“UNIONS: THE DISEASE FOR WHICH THEY PROCLAIM THE CURE”
The current financial crisis is in large part a result of public sector unions.
Unionization initially was the major factor in the economic development of the subprofessional (blue-collar) worker who was being abused by ‘big business’ in the early 1900s. Times have changed, but unions persist. Most professionals consider unionization beneath them because professionalism and unionization are basically incompatible: The professional’s requirement of individual freedom and autonomy is not aligned with the concept of collective bargaining, nor is his authoritative position within his profession enhanced by allowing a union to bargain in his behalf. (In other words, real professionals don’t join unions.)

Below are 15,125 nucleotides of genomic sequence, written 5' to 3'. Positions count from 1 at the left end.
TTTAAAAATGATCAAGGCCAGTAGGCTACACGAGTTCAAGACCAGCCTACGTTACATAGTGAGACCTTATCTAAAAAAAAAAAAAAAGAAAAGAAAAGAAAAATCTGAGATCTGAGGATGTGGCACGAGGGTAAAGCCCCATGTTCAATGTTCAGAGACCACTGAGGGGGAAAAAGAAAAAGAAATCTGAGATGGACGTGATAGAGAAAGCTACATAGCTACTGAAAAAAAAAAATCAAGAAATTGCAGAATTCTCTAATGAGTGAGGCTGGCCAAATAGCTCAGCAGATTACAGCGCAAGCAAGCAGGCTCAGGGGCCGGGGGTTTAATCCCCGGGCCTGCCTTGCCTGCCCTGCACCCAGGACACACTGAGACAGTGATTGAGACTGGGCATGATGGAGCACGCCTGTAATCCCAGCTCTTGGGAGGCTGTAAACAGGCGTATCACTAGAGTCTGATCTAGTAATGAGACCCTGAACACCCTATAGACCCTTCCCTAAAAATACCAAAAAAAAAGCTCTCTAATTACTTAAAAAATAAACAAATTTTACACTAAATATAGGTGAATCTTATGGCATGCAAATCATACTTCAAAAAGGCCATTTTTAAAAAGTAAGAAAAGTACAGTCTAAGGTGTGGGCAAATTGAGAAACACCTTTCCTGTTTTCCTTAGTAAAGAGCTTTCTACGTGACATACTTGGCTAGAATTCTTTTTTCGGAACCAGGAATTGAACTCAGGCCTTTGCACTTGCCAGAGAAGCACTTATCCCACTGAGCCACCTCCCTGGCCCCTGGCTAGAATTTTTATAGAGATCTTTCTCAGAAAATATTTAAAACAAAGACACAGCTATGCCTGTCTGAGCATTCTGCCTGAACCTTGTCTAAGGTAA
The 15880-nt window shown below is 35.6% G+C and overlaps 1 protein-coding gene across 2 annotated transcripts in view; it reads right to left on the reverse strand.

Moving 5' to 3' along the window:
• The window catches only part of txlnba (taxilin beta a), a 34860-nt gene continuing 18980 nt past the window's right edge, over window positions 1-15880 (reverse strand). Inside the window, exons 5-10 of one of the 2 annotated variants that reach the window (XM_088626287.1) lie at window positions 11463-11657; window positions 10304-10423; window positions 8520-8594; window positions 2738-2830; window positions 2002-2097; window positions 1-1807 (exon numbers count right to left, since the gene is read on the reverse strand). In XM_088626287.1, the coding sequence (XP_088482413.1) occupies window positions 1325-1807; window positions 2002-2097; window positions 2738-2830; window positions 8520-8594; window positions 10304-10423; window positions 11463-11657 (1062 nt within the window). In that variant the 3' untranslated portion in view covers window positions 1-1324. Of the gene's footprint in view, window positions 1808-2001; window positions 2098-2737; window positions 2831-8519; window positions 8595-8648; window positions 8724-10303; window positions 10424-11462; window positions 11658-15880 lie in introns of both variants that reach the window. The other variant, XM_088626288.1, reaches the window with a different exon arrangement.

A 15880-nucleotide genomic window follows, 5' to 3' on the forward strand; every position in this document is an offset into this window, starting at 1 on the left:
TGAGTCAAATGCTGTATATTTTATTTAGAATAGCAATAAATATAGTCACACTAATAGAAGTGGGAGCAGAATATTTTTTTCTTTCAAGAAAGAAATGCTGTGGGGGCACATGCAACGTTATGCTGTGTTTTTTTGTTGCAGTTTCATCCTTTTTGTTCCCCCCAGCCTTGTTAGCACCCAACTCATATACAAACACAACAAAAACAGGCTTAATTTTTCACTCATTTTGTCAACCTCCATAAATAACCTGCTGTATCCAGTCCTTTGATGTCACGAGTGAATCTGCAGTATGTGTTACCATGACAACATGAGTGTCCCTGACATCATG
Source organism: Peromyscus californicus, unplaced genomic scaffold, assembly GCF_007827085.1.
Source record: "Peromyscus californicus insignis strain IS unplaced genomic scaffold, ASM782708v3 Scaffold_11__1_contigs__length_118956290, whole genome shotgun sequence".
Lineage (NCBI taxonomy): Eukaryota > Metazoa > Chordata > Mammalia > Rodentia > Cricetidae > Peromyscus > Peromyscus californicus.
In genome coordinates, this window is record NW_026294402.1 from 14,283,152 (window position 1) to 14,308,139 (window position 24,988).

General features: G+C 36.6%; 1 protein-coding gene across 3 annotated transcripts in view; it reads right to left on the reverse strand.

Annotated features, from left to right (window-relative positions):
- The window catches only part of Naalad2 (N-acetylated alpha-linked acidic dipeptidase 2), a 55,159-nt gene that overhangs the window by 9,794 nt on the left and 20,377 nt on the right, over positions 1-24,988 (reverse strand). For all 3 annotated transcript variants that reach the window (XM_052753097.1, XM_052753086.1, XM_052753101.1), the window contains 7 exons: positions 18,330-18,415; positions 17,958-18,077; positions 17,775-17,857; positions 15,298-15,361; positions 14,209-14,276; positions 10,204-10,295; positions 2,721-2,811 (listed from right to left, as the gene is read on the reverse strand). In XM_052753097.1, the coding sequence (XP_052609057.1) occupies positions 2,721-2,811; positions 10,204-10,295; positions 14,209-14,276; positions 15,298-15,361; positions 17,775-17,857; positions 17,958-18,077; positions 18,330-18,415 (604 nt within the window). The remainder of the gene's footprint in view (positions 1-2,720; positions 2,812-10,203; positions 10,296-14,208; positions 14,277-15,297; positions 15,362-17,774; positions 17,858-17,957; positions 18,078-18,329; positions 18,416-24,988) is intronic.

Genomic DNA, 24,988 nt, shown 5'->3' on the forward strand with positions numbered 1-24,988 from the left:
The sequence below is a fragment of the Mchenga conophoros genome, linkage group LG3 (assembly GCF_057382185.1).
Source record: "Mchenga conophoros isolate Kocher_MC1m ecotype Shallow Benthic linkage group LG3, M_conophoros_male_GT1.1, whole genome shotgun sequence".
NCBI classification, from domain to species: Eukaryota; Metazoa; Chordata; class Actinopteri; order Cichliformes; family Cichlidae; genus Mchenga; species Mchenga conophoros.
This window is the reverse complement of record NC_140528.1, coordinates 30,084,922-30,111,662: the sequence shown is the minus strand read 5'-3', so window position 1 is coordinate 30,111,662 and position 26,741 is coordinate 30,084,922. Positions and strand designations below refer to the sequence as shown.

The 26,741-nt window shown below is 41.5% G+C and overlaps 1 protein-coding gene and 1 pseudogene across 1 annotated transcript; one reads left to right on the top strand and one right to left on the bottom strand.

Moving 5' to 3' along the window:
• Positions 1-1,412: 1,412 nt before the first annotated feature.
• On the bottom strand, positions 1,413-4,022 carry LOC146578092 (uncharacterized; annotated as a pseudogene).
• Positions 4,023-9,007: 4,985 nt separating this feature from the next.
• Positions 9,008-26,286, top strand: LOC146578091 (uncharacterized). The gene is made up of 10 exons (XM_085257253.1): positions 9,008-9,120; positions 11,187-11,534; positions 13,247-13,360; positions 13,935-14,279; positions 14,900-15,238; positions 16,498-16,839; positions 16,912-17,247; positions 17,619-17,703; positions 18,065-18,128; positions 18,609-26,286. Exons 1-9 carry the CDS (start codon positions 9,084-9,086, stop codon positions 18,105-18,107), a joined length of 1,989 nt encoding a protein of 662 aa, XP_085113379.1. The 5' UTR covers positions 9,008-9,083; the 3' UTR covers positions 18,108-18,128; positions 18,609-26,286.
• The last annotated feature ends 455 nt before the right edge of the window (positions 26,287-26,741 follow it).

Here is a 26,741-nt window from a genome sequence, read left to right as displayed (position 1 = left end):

The decline of the blue-collar worker (and concomitant rise in white-collar) in the ’50s brought on a serious decline in union membership, heralding an unacceptable (to unions) decline in